Improv was the name of the game for the remaining contestants on Wednesday’s Top Chef – and the top 10 had to be more creative than ever. Audience members at Chicago’s famed Second City comedy club dictated this week’s challenge by shouting out adjectives, colors and ingredients (example: perplexed, green, tofu). The Top Chefs had to then design a dish incorporating all three elements. Like improv, some results were wonderfully spot-on (the “perplexed, green, tofu” menu prepared by Richard and Dale was love at first bite for the judges), while others fell flat (Stephanie and Jen’s “turned-on, orange and asparagus” dish, which the judges deemed a turn-off by its texture and taste). So Jen–and her knives–was sent packing.
Back in San Francisco, Jen offered up an exclusive recipe for one of her signature dishes: coriander-crusted tuna capellini. And see what the chef had to say about her ouster after the jump. –Brian Orloff
Jen’s Coriander-Crusted Tuna CapelliniFor the tuna: 4 oz. bluefin tuna cleaned, cut into 2-in. diameter logs 3 oz. coriander seeds, lightly toasted and crushed 3 oz. canola oil
• Season the tuna roll in the coriander • Heat a stainless steel saut pan with the canola oil. Just before the oil begins to smoke, add the tuna log • Sear on each side for 30 seconds. Chill the fish immediately to stop it from cooking further • In boiling water, cook 1/4-lb. of capellini pasta
Vinaigrette In a bowl, mix: 1 oz. grated bottarga al tonno 1 oz. lemon juice 2 T. parsley, chopped fine 3 oz. extra virgin olive oil Salt and pepper
• Mix the cooked pasta, tossing thoroughly • Slice the chilled tuna into 1/2-in. thick slices with a fine, thin knife. 3-4 pieces • Plate the bottarga pasta by twirling it with a dinner fork to form a spindle • Lay the tuna around the pasta • Drizzle the remaining vinaigrette around the plate • Garnish with julienne of preserved lemon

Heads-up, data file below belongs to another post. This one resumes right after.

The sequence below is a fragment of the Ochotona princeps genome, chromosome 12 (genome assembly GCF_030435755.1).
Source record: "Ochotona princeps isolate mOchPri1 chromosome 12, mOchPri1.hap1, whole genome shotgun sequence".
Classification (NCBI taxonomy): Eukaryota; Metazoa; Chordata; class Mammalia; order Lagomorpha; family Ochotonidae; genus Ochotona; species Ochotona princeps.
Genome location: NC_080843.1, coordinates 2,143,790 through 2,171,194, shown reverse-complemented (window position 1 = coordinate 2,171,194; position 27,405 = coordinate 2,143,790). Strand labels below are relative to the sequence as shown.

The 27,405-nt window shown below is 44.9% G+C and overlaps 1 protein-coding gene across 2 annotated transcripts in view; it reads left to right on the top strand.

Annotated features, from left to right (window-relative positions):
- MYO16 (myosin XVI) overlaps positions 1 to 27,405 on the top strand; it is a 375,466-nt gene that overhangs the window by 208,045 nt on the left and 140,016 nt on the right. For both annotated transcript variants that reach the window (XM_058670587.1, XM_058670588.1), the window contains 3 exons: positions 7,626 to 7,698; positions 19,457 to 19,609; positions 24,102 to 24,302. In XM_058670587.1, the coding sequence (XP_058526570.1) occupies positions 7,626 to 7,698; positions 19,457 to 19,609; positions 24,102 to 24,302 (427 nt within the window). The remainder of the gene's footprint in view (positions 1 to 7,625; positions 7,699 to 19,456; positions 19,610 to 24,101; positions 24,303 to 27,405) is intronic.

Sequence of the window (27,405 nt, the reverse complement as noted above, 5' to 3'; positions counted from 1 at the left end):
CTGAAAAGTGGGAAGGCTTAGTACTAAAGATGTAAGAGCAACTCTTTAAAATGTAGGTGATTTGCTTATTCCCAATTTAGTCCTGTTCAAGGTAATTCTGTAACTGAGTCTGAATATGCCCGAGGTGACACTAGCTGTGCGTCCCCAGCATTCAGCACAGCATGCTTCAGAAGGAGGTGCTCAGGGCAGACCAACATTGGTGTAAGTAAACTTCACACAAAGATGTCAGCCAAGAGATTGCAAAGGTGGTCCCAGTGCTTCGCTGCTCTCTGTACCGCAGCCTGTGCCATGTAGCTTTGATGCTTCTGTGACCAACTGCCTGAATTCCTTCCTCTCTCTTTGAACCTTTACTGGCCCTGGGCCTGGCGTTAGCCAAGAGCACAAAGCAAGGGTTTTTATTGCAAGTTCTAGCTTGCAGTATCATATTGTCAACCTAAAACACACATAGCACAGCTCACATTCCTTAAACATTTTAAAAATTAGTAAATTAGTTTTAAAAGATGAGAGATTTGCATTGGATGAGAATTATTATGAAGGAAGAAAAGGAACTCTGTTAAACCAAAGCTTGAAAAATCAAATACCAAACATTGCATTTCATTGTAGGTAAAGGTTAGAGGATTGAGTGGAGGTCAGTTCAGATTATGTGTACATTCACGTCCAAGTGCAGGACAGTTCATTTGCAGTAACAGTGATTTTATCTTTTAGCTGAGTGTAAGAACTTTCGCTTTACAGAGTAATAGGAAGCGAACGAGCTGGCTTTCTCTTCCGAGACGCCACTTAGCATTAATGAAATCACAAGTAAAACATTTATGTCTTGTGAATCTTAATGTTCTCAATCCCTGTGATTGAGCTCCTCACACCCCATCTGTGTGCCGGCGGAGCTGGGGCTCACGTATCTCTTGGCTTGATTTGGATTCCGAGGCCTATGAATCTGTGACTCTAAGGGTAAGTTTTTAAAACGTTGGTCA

(Note: If you can’t find bottarga–a delicacy of southern Italy made from preserved, salted tuna roe–you can make the same paste with finely chopped anchovies.)
How did you come up with this tuna recipe?It’s one of my signature dishes. It’s a pretty interesting dish because it seems like it’s Asian–just because the tuna is encrusted in coriander. But it’s also used in Mediterranean cooking. It has a great bright flavor and, with the Ahi tuna, texturally it’s very interesting.
How did being on the show affect your relationship with Zoi?It’s tricky. Just the stress of the show – once the show started to air, it was a relief. But not knowing what they were going to show, that’s stressful. We love each other so much. We have a great relationship, and the fans here in San Francisco are so nice and so sweet. We just really appreciate it.
The judges had a tough decision this elimination. Knowing this, did that make your elimination easier–or more frustrating?It was more frustrating. Laughs I honestly walked into the judges’ table and Steph was like, “We’re dead.” And I was like, “No, no way.” I was shocked. I thought we represented our dish really well and Antonia and Lisa didn’t really represent their dish accordingly, to the comedy challenge.
Improvising your dishes seemed to lend itself to a looser feel in the kitchen.The improvisation was there pretty much in everyone’s dish. Steph and I created a dish that was, I thought, absolutely representative of that statement, but also still utilizing orange in a tapenade and orange in a citrus vinaigrette — then cooking the cheese in a way that it looked like an orange. If that’s not improvisation, then I don’t know what is.
Tell us: Did you feel Jen deserved to go home?Chuck Hodes/Bravo